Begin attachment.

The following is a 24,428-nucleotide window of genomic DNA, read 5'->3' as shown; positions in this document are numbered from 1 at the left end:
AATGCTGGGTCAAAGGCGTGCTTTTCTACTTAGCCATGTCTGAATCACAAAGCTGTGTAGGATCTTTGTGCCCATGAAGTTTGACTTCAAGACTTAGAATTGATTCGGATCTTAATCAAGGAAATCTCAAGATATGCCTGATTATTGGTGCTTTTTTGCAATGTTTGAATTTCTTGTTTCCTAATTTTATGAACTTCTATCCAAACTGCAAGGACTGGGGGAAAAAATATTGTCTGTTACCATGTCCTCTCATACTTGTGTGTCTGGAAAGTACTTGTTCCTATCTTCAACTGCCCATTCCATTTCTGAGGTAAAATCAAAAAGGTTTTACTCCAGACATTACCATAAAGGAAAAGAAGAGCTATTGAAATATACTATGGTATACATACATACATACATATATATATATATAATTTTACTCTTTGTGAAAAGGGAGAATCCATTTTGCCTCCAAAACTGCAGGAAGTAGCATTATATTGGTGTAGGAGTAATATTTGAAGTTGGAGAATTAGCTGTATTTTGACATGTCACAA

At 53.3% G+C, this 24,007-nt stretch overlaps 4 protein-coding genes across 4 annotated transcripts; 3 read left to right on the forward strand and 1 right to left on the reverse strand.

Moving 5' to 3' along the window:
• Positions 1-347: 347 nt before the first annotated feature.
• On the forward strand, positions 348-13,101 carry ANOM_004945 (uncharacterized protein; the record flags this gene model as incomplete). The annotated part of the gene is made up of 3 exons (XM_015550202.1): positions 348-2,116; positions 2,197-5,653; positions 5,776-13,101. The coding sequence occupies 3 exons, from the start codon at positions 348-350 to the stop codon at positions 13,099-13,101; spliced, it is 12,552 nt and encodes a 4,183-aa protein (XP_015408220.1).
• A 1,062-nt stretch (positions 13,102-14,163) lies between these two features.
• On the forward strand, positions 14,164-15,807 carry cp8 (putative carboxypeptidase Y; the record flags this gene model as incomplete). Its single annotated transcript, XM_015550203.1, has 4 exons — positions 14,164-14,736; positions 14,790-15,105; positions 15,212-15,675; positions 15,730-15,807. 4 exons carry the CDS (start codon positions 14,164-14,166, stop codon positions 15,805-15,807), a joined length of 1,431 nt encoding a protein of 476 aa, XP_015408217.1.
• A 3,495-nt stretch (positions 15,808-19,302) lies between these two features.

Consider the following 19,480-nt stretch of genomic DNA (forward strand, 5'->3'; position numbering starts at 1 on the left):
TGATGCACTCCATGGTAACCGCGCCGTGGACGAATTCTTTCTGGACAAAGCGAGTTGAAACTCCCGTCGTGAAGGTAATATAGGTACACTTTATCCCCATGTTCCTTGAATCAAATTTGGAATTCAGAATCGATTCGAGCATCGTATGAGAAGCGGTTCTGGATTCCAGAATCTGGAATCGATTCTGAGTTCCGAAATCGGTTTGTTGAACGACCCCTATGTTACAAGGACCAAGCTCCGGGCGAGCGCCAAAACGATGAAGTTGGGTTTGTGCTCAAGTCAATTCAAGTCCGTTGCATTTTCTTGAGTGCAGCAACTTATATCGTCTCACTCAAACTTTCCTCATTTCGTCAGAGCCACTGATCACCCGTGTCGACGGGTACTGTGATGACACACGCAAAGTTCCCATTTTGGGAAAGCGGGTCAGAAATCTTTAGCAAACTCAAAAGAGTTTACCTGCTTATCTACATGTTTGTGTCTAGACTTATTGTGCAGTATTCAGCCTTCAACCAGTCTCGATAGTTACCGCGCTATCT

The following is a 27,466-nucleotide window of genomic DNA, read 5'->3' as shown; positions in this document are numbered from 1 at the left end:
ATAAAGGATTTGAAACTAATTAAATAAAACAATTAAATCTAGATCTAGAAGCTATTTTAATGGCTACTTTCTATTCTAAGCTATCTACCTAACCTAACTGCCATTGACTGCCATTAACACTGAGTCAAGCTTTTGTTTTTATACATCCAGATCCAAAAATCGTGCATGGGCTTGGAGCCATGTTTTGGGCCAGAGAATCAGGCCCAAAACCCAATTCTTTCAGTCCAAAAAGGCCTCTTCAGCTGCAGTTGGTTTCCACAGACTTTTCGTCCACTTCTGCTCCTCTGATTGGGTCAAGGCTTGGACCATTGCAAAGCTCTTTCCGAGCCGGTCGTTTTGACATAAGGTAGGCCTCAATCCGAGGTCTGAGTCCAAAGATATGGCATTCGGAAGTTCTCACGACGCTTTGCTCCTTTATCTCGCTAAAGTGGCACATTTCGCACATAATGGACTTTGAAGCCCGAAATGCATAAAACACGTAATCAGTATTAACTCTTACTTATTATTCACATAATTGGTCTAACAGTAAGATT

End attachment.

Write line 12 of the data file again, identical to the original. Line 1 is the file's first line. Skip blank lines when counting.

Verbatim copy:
The following is a 27,466-nucleotide window of genomic DNA, read 5'->3' as shown; positions in this document are numbered from 1 at the left end: